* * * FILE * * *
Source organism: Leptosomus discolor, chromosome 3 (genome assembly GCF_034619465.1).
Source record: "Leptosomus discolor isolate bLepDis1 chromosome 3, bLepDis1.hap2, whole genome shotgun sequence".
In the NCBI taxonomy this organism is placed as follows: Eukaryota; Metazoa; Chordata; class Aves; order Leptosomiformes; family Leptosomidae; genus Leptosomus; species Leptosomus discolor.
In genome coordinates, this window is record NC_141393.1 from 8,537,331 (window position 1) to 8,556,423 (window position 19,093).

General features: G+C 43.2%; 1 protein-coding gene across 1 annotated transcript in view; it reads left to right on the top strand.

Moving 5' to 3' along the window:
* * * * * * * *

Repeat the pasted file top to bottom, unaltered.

Source organism: Leptosomus discolor, chromosome 3 (genome assembly GCF_034619465.1).
Source record: "Leptosomus discolor isolate bLepDis1 chromosome 3, bLepDis1.hap2, whole genome shotgun sequence".
In the NCBI taxonomy this organism is placed as follows: Eukaryota; Metazoa; Chordata; class Aves; order Leptosomiformes; family Leptosomidae; genus Leptosomus; species Leptosomus discolor.
In genome coordinates, this window is record NC_141393.1 from 8,537,331 (window position 1) to 8,556,423 (window position 19,093).

General features: G+C 43.2%; 1 protein-coding gene across 1 annotated transcript in view; it reads left to right on the top strand.

Moving 5' to 3' along the window: